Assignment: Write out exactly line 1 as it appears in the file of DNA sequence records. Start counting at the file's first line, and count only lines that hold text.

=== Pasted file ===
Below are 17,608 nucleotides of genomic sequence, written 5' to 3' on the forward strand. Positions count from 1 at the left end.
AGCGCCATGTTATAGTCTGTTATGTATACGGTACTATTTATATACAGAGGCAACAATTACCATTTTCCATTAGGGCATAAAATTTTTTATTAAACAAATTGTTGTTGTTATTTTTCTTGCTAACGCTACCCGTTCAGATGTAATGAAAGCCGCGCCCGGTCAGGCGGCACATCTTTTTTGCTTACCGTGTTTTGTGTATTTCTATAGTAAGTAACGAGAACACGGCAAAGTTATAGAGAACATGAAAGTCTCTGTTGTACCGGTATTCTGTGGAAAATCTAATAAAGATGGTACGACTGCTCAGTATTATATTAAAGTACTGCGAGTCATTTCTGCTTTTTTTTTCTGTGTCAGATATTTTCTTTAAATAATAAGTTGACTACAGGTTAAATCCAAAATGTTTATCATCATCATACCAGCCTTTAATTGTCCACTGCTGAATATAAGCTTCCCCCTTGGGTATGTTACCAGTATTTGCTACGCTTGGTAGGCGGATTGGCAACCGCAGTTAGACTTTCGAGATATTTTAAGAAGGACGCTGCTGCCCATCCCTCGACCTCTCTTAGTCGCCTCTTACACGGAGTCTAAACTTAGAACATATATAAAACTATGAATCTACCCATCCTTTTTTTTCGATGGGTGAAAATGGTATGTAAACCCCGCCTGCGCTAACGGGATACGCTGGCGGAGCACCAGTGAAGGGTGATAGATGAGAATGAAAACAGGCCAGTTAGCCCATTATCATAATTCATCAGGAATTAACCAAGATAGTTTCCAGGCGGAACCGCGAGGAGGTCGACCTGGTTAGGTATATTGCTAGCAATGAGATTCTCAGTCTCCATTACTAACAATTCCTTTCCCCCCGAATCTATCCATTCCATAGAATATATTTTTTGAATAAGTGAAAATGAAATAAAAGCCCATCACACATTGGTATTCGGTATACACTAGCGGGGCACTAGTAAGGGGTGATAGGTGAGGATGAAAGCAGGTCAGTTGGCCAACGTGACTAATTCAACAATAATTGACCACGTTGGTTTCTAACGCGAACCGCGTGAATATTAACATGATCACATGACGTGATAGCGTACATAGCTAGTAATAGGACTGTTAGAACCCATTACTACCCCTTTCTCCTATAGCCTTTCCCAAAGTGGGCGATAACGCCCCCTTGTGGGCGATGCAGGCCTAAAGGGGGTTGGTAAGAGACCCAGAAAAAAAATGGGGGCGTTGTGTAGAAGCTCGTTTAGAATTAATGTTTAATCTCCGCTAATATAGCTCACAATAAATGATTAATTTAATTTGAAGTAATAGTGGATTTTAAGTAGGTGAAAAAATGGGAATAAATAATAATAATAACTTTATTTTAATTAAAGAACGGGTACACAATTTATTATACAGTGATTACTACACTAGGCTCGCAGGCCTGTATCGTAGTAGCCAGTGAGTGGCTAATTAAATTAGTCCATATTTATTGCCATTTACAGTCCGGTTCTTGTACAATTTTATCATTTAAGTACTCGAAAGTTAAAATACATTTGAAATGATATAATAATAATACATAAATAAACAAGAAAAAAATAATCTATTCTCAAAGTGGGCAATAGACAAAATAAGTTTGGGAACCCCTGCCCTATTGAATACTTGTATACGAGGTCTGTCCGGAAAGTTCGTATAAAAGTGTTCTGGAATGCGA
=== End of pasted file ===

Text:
Below are 17,608 nucleotides of genomic sequence, written 5' to 3' on the forward strand. Positions count from 1 at the left end.